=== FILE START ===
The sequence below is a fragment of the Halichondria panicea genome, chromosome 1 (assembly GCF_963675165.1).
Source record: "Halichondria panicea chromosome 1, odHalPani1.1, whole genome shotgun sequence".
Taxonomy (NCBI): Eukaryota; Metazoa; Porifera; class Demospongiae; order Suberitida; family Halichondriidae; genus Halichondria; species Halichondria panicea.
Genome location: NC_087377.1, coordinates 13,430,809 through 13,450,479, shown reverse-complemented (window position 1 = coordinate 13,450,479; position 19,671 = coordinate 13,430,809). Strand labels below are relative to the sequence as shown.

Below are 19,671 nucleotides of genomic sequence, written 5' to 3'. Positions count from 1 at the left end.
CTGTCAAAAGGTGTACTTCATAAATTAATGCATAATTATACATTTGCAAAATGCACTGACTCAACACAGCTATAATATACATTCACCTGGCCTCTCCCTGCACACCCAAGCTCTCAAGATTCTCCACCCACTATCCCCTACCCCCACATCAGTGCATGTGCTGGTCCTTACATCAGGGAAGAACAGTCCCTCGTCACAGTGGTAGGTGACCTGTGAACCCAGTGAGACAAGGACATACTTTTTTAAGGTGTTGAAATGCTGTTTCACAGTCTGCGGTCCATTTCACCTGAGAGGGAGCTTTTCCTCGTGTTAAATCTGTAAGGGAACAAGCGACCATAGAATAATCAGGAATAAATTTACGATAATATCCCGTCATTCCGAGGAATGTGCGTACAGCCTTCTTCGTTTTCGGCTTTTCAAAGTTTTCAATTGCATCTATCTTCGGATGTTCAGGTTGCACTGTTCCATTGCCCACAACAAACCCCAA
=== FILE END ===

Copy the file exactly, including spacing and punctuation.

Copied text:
The sequence below is a fragment of the Halichondria panicea genome, chromosome 1 (assembly GCF_963675165.1).
Source record: "Halichondria panicea chromosome 1, odHalPani1.1, whole genome shotgun sequence".
Taxonomy (NCBI): Eukaryota; Metazoa; Porifera; class Demospongiae; order Suberitida; family Halichondriidae; genus Halichondria; species Halichondria panicea.
Genome location: NC_087377.1, coordinates 13,430,809 through 13,450,479, shown reverse-complemented (window position 1 = coordinate 13,450,479; position 19,671 = coordinate 13,430,809). Strand labels below are relative to the sequence as shown.

Below are 19,671 nucleotides of genomic sequence, written 5' to 3'. Positions count from 1 at the left end.
CTGTCAAAAGGTGTACTTCATAAATTAATGCATAATTATACATTTGCAAAATGCACTGACTCAACACAGCTATAATATACATTCACCTGGCCTCTCCCTGCACACCCAAGCTCTCAAGATTCTCCACCCACTATCCCCTACCCCCACATCAGTGCATGTGCTGGTCCTTACATCAGGGAAGAACAGTCCCTCGTCACAGTGGTAGGTGACCTGTGAACCCAGTGAGACAAGGACATACTTTTTTAAGGTGTTGAAATGCTGTTTCACAGTCTGCGGTCCATTTCACCTGAGAGGGAGCTTTTCCTCGTGTTAAATCTGTAAGGGAACAAGCGACCATAGAATAATCAGGAATAAATTTACGATAATATCCCGTCATTCCGAGGAATGTGCGTACAGCCTTCTTCGTTTTCGGCTTTTCAAAGTTTTCAATTGCATCTATCTTCGGATGTTCAGGTTGCACTGTTCCATTGCCCACAACAAACCCCAA